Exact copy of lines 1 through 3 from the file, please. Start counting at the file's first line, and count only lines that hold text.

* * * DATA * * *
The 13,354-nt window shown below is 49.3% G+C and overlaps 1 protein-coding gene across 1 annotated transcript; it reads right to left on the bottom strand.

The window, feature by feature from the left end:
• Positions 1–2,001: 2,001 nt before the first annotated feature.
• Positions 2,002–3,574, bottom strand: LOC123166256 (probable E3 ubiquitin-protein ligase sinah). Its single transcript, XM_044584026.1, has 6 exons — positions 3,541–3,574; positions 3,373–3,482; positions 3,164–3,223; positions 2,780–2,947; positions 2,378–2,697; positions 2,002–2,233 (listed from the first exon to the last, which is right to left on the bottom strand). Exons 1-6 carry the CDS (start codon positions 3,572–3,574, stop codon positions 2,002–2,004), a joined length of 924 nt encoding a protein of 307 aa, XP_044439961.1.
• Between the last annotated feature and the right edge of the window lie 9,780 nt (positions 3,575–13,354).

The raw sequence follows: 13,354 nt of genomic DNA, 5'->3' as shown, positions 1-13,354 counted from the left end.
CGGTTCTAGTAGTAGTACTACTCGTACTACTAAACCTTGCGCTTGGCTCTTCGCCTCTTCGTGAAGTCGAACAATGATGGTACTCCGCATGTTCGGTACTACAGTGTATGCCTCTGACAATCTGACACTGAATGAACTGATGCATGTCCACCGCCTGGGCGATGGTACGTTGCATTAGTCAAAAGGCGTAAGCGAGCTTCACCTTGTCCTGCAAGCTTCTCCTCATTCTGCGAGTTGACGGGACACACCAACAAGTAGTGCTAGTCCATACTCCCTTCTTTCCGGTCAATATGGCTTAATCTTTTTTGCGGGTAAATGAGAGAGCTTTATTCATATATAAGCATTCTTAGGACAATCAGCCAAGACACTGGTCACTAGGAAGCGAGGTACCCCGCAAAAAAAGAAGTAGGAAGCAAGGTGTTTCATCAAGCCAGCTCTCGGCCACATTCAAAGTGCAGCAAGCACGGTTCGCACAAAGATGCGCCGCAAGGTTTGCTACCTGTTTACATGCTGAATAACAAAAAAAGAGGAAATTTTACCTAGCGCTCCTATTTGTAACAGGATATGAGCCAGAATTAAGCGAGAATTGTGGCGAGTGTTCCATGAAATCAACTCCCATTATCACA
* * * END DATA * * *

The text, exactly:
The 13,354-nt window shown below is 49.3% G+C and overlaps 1 protein-coding gene across 1 annotated transcript; it reads right to left on the bottom strand.

The window, feature by feature from the left end:
• Positions 1–2,001: 2,001 nt before the first annotated feature.